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PLoS One. 2015 Jul 31;10(7):e0131245. doi: 10.1371/journal.pone.0131245. eCollection 2015.

Identification and Validation of Protein Biomarkers of Response to Neoadjuvant Platinum Chemotherapy in Muscle Invasive Urothelial Carcinoma.

Author information

1
Department of Pathology, Johns Hopkins School of Medicine, Baltimore, Maryland, United States of America; Department of Urology, Johns Hopkins School of Medicine, Baltimore, Maryland, United States of America.
2
Department of Urology, Johns Hopkins School of Medicine, Baltimore, Maryland, United States of America.
3
Department of Pathology, Johns Hopkins School of Medicine, Baltimore, Maryland, United States of America.
4
Department of Oncology, Johns Hopkins School of Medicine, Baltimore, Maryland, United States of America.
5
Department of Urology, Albert Einstein College of Medicine, Bronx, New York, United States of America.
6
Department of Otolaryngology, Johns Hopkins School of Medicine, Baltimore, Maryland, United States of America.
7
Department of Pathology, Queen's University, Kingston, Ontario, Canada.
8
Department of Urology, Johns Hopkins School of Medicine, Baltimore, Maryland, United States of America; Department of Oncology, Johns Hopkins School of Medicine, Baltimore, Maryland, United States of America.
9
Department of Pathology, Johns Hopkins School of Medicine, Baltimore, Maryland, United States of America; Department of Urology, Johns Hopkins School of Medicine, Baltimore, Maryland, United States of America; Department of Oncology, Johns Hopkins School of Medicine, Baltimore, Maryland, United States of America.

Abstract

BACKGROUND:

The 5-year cancer specific survival (CSS) for patients with muscle invasive urothelial carcinoma of the bladder (MIBC) treated with cystectomy alone is approximately 50%. Platinum based neoadjuvant chemotherapy (NAC) plus cystectomy results in a marginal 5-10% increase in 5-year CSS in MIBC. Interestingly, responders to NAC (<ypT2) have a 5-year CSS of 90% which is in stark contrast to the 30-40% CSS for those whose MIBC is resistance to NAC. While the implementation of NAC for MIBC is increasing, it is still not widely utilized due to concerns related to delay of cystectomy, potential side-effects, and inability to predict effectiveness. Recently suggested molecular signatures of chemoresponsiveness, which could prove useful in this setting, would be of considerable utility but are yet to be translated into clinical practice.

METHODS:

mRNA expression data from a prior report on a NAC-treated MIBC cohort were re-analyzed in conjunction with the antibody database of the Human Protein Atlas (HPA) to identify candidate protein based biomarkers detectable by immunohistochemistry (IHC). These candidate biomarkers were subsequently tested in tissue microarrays derived from an independent cohort of NAC naive MIBC biopsy specimens from whom the patients were treated with neoadjuvant gemcitabine cisplatin NAC and subsequent cystectomy. The clinical parameters that have been previously associated with NAC response were also examined in our cohort.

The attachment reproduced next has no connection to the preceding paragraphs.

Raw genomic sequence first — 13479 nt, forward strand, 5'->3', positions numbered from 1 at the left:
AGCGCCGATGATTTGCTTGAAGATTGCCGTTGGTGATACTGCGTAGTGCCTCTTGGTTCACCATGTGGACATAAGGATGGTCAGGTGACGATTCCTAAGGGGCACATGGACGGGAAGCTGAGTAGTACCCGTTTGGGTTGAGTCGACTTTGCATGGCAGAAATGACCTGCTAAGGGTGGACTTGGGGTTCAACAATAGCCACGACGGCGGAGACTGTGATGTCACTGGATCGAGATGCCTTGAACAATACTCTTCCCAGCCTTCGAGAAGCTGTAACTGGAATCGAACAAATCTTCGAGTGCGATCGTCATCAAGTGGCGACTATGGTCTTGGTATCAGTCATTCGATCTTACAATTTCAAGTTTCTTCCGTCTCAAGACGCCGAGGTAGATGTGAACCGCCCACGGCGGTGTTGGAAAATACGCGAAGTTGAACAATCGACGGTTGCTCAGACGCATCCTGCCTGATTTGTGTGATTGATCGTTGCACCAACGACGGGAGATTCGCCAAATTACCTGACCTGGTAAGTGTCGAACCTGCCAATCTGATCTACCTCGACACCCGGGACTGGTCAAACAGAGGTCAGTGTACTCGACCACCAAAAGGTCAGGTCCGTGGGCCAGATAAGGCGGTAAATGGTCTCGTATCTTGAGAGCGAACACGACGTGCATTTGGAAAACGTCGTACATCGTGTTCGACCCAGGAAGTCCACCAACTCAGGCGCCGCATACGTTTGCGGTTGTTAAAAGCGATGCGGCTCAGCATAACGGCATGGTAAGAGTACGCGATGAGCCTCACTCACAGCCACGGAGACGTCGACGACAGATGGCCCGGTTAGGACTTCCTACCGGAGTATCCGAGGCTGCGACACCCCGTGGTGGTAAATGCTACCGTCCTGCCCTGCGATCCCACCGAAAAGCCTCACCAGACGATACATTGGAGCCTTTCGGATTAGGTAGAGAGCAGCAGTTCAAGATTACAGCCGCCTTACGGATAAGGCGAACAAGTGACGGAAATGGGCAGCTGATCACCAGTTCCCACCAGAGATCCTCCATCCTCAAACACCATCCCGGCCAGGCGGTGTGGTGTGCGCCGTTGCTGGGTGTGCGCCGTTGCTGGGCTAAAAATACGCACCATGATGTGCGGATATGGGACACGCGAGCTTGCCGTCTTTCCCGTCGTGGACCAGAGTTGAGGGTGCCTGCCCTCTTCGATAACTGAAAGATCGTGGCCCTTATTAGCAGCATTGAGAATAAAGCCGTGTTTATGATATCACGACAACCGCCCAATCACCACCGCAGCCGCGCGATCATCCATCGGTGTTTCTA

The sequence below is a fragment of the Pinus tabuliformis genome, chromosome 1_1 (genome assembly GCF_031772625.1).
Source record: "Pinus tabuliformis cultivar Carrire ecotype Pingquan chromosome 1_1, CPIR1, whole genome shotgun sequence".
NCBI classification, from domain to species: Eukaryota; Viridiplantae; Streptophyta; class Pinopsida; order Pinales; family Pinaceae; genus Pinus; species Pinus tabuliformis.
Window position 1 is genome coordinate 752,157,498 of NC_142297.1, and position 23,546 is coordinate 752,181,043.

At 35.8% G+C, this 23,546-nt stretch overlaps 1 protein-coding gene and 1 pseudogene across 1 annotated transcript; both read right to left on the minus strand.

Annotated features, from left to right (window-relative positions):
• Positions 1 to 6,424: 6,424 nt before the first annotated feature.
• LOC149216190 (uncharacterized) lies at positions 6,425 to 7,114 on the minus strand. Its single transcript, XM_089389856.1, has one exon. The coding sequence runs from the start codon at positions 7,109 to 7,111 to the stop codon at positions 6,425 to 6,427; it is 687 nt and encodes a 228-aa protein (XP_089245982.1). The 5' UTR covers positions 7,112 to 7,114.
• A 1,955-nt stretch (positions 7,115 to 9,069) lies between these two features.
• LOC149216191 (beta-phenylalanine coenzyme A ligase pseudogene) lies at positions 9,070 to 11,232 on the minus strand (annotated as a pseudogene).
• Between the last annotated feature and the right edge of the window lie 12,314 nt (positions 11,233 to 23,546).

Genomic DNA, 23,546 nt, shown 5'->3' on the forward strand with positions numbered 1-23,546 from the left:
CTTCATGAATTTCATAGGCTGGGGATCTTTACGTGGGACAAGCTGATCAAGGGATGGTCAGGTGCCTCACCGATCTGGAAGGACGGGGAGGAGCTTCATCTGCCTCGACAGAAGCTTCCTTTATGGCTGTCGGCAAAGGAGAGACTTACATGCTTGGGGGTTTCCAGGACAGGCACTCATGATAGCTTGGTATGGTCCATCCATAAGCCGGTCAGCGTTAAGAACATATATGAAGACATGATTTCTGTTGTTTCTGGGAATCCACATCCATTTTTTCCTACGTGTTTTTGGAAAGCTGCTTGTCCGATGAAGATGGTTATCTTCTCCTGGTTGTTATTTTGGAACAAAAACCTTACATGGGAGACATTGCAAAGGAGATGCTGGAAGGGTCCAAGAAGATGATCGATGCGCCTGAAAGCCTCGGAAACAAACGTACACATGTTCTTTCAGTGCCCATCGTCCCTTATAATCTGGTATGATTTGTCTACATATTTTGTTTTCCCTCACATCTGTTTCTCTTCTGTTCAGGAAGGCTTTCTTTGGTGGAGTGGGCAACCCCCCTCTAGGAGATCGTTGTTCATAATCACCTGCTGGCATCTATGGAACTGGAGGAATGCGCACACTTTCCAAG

RESULTS:

Our analyses of the available mRNA gene expression data in a discovery cohort (n = 33) and the HPA resulted in 8 candidate protein biomarkers. The combination of GDPD3 and SPRED1 resulted in a multivariate classification tree that was significantly associated with NAC response status (Goodman-Kruskal γ = 0.85 p<0.0001) in our independent NAC treated MIBC cohort. This model was independent of the clinical factors of age and clinical tumor stage, which have been previously associated with NAC response by our group. The combination of both these protein biomarkers detected by IHC in biopsy specimens along with the relevant clinical parameters resulted in a prediction model able to significantly stratify the likelihood of NAC resistance in our cohort (n = 37) into two well separated halves: low-26% n = 19 and high-89% n = 18, Fisher's exact p = 0.0002).

CONCLUSION:

We illustrate the feasibility of translating a gene expression signature of NAC response from a discovery cohort into immunohistochemical markers readily applicable to MIBC biopsy specimens in our independent cohort. The results from this study are being characterized in additional validation cohorts. Additionally, we anticipate that emerging somatic mutations in MIBC will also be important for NAC response prediction. The relationship of the findings in this study to the current understanding of variant histologic subtypes of MIBC along with the evolving molecular subtypes of MIBC as it relates to NAC response remains to be fully characterized.

PMID:
26230923
PMCID:
PMC4521868
DOI:
10.1371/journal.pone.0131245
[Indexed for MEDLINE]
Free PMC Article

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